The Canadian Securities Administrators (CSA) released its 2016 Enforcement Report this week. The ninth annual report highlights efforts taken across the country to deter and sanction wrongdoing in capital markets.

The CSA’s mandate is to facilitate Canada’s securities regulatory system, protecting investors from unfair, improper or fraudulent practices. One of the ways that the CSA hopes to fulfill its mandate is to streamline the regulatory process for companies wishing to raise capital, and for parties working in the investment industry.

"In 2016, CSA members continued with efforts to deter and sanction financial wrongdoing, with two jurisdictions implementing whistleblower programs, and a third partnering with law enforcement," said Louis Morisset, Chair of the CSA and President and CEO of the Autorité des marchés financiers. "The CSA is also addressing emerging issues, for example by creating a task force with financial institutions and international regulatory counterparts to address the growing threat of binary options investing, and developing a new national market analytics software program to identify potential misconduct."

Highlights from the 2016 Enforcement Report include:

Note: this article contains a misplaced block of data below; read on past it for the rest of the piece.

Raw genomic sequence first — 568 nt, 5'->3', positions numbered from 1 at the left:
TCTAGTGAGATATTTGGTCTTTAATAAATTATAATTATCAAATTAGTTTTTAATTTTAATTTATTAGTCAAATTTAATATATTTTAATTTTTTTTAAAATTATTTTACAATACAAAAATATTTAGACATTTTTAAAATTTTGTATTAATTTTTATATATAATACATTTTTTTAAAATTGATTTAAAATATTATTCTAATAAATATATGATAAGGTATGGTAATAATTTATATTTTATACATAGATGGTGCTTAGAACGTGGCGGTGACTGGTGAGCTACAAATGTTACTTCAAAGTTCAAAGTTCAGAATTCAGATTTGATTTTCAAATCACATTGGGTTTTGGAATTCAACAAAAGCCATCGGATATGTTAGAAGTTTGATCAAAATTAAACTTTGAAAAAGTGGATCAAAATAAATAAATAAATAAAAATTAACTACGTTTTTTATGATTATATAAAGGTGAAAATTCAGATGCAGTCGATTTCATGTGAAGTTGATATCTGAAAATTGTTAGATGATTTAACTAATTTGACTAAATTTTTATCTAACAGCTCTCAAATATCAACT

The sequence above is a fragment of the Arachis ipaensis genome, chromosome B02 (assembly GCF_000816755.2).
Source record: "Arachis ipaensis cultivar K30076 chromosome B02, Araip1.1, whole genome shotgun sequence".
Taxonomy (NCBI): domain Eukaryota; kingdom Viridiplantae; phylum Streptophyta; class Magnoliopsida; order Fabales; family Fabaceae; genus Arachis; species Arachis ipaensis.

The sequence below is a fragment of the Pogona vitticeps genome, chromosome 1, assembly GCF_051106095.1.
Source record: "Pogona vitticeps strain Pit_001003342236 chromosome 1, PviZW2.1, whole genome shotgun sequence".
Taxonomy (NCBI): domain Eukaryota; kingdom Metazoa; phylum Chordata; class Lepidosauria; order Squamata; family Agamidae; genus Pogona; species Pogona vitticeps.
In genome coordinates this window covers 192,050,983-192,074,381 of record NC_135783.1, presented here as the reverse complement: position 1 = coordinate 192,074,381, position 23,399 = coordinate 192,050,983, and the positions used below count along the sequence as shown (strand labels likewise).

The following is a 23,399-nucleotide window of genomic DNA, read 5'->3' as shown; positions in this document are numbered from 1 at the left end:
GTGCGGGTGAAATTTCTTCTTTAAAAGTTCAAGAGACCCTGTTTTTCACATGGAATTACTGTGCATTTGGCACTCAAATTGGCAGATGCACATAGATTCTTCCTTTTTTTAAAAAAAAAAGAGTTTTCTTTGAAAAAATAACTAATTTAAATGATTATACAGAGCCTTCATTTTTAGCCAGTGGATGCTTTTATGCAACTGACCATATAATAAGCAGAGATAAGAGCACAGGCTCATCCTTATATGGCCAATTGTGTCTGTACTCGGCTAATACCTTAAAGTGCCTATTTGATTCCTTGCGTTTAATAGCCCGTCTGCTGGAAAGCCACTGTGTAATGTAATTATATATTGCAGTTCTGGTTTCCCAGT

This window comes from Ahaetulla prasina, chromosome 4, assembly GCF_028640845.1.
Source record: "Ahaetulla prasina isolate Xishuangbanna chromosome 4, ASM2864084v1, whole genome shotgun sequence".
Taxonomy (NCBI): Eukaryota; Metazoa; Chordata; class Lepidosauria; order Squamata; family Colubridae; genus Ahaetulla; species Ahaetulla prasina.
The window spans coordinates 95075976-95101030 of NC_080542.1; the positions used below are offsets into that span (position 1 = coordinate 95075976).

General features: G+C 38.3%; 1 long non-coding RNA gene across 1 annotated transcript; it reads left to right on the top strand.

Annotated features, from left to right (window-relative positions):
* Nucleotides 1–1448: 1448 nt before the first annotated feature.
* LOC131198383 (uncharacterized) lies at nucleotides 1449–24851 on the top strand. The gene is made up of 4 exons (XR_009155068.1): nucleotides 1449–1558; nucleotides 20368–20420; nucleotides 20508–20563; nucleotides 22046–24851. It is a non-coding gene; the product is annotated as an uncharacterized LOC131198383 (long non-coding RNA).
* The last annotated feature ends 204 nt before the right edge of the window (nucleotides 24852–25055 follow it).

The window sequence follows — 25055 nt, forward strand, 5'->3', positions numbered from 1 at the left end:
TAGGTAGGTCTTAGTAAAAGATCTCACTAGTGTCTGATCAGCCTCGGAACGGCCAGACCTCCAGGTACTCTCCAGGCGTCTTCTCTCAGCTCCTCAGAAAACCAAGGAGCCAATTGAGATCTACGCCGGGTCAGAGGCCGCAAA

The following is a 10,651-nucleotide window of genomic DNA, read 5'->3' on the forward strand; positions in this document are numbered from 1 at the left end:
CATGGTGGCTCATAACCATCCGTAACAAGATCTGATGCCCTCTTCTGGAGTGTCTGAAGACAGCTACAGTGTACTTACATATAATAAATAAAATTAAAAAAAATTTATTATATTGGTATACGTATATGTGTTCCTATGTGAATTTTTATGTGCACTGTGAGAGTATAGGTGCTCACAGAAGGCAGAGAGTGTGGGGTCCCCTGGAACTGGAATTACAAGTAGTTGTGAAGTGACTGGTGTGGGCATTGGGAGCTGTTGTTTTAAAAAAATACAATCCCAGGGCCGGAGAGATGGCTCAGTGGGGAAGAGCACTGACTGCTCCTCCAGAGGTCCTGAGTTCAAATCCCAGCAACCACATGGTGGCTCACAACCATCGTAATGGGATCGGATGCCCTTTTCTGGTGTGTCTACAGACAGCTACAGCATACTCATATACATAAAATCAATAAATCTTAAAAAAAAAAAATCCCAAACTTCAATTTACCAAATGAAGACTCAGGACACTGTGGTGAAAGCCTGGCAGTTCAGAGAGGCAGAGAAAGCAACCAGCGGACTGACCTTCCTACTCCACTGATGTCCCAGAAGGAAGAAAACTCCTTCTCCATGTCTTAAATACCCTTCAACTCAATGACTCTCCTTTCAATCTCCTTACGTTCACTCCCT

• 39 years of jail time ordered for those committing securities-related misconduct.
  • $299 million in compensation that respondents undertook to return to investors through no-contest settlements and $51 million in restitution and disgorgement orders.
  • 120 people and 82 companies placed under interim and asset freeze orders, preventing further harm to investors.

The release of this report is timely, as the Supreme Court of Canada (SCC) just clarified an aspect of securities litigation, holding there will be no jury trials for securities offences. On February 24, 2017, the SCC dismissed two appeals from Alberta defendants seeking a right to trial by jury for Securities Act offences. The decision upheld the December 2015 rulings of the Alberta Court of Appeal.

The appellants, Ronald Aitkens and Jeremy Peers, are both facing changes under the Securities Act (though in unrelated cases). Aitkens and Peers argued that the maximum penalty under Alberta securities law of five years less a day in prison, or a $5-million fine, or both, triggers the right to a jury trial under section 11(f) of the Canadian Charter of Rights and Freedoms. This section provides a right to a trial by jury for any person charged with an offence with a maximum punishment of imprisonment for five years or a more severe punishment.

“This decision reinforces that securities offences will be tried in Provincial Court through the summary conviction process, as they always have been,” said Stan Magidson, Chair and Chief Executive Officer of the ASC. “The Alberta Securities Commission will continue to prosecute serious breaches of the Securities Act (Alberta) in Provincial Court in trials before a judge alone.”

The appeal was heard before all nine justices of the Supreme Court of Canada and in an unanimous ruling, the court dismissed the appeal substantially for reasons of the majority of the Court of Appeal.

The Alberta Court of Appeal ruling can be viewed here: R v. Peers, 2015 ABCA 407.

The Supreme Court of Canada decision can be viewed here: R v. Aitkens, 2017 SCC 14.